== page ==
Incidents in history are usually significant only in combination with a succession of other incidents. Isolated incidents can assume importance only when they summarize an epoch in one dramatic moment or when fuller knowledge of the event might alter interpretations.
The moment of Samuel F. B. Morse’s proclaimed “flash of genius, ” during which he believed that he invented the telegraph, retains critical uncertainties. Morse was returning to the United States on the S.S. Sully in 1832 when he engaged in spirited conversations on Ampere’s recent electromagnetic experiments. The Boston chemist Dr. Charles T. Jackson told him that the length of wire did not retard the speed of electricity. Morse declared, euphorically, “I see no reason why intelligence might not be instantaneously transmitted by electricity to any distance.” He always believed this idea was the true invention, and it was wholly his own.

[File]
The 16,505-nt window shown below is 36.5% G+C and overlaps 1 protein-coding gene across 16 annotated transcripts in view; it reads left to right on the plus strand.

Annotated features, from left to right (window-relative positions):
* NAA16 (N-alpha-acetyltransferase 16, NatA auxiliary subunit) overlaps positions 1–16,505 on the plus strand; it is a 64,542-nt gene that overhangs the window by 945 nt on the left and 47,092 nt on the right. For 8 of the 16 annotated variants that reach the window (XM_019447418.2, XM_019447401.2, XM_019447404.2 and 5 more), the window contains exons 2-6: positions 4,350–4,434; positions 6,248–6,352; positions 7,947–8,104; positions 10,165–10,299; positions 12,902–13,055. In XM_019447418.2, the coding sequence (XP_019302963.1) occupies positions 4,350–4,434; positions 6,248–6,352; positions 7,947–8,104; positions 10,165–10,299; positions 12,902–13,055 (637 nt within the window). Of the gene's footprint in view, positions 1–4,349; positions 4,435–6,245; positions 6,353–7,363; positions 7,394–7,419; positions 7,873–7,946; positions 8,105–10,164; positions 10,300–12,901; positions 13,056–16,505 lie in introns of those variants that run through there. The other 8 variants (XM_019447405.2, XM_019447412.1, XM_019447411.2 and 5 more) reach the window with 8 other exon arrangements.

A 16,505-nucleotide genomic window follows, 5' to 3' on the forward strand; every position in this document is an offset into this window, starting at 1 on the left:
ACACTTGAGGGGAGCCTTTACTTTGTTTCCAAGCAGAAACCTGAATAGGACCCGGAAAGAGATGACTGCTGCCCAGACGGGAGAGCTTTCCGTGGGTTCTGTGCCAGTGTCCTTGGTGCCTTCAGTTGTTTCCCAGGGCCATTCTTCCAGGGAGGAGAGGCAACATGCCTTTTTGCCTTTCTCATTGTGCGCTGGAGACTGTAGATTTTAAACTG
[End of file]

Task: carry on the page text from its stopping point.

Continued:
Others denied it, including those already experimenting in the field. Jackson believed that he and Morse had cooperated in reaching Morse’s declaration and that they had agreed to cooperate in developing the telegraph. Lawsuits collected conflicting remembrances, and our present understanding of all invention has become complex. Yet whatever the whole truth, Morse’s “moment” was a key point in setting the course toward “instantaneous” electrical communication—toward the telegraph, the telephone, radio, radar, television, and the computer.